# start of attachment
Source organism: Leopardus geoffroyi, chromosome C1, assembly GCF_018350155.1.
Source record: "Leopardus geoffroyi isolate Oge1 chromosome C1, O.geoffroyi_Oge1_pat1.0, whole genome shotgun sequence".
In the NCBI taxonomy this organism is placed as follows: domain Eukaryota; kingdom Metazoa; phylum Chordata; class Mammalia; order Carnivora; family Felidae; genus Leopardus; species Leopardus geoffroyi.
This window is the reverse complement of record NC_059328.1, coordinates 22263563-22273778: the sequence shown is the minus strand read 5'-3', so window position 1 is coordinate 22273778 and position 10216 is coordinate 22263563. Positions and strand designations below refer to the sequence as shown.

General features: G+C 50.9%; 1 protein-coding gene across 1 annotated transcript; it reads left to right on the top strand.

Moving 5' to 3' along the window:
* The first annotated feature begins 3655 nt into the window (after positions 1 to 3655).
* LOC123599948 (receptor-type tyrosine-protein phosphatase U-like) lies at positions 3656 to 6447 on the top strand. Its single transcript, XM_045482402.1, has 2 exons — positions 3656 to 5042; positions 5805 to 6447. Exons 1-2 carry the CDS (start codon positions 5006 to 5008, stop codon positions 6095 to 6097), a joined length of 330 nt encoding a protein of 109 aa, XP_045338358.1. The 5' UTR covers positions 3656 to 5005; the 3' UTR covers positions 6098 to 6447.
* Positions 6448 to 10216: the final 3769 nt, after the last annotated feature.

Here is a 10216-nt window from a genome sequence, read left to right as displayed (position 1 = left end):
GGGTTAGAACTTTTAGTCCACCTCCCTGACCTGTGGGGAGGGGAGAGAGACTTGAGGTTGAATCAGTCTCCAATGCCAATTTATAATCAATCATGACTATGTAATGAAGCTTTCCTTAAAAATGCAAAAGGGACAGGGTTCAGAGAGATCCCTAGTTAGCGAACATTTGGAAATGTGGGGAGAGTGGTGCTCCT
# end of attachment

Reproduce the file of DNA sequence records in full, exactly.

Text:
Source organism: Leopardus geoffroyi, chromosome C1, assembly GCF_018350155.1.
Source record: "Leopardus geoffroyi isolate Oge1 chromosome C1, O.geoffroyi_Oge1_pat1.0, whole genome shotgun sequence".
In the NCBI taxonomy this organism is placed as follows: domain Eukaryota; kingdom Metazoa; phylum Chordata; class Mammalia; order Carnivora; family Felidae; genus Leopardus; species Leopardus geoffroyi.
This window is the reverse complement of record NC_059328.1, coordinates 22263563-22273778: the sequence shown is the minus strand read 5'-3', so window position 1 is coordinate 22273778 and position 10216 is coordinate 22263563. Positions and strand designations below refer to the sequence as shown.

General features: G+C 50.9%; 1 protein-coding gene across 1 annotated transcript; it reads left to right on the top strand.

Moving 5' to 3' along the window:
* The first annotated feature begins 3655 nt into the window (after positions 1 to 3655).
* LOC123599948 (receptor-type tyrosine-protein phosphatase U-like) lies at positions 3656 to 6447 on the top strand. Its single transcript, XM_045482402.1, has 2 exons — positions 3656 to 5042; positions 5805 to 6447. Exons 1-2 carry the CDS (start codon positions 5006 to 5008, stop codon positions 6095 to 6097), a joined length of 330 nt encoding a protein of 109 aa, XP_045338358.1. The 5' UTR covers positions 3656 to 5005; the 3' UTR covers positions 6098 to 6447.
* Positions 6448 to 10216: the final 3769 nt, after the last annotated feature.

Here is a 10216-nt window from a genome sequence, read left to right as displayed (position 1 = left end):
GGGTTAGAACTTTTAGTCCACCTCCCTGACCTGTGGGGAGGGGAGAGAGACTTGAGGTTGAATCAGTCTCCAATGCCAATTTATAATCAATCATGACTATGTAATGAAGCTTTCCTTAAAAATGCAAAAGGGACAGGGTTCAGAGAGATCCCTAGTTAGCGAACATTTGGAAATGTGGGGAGAGTGGTGCTCCT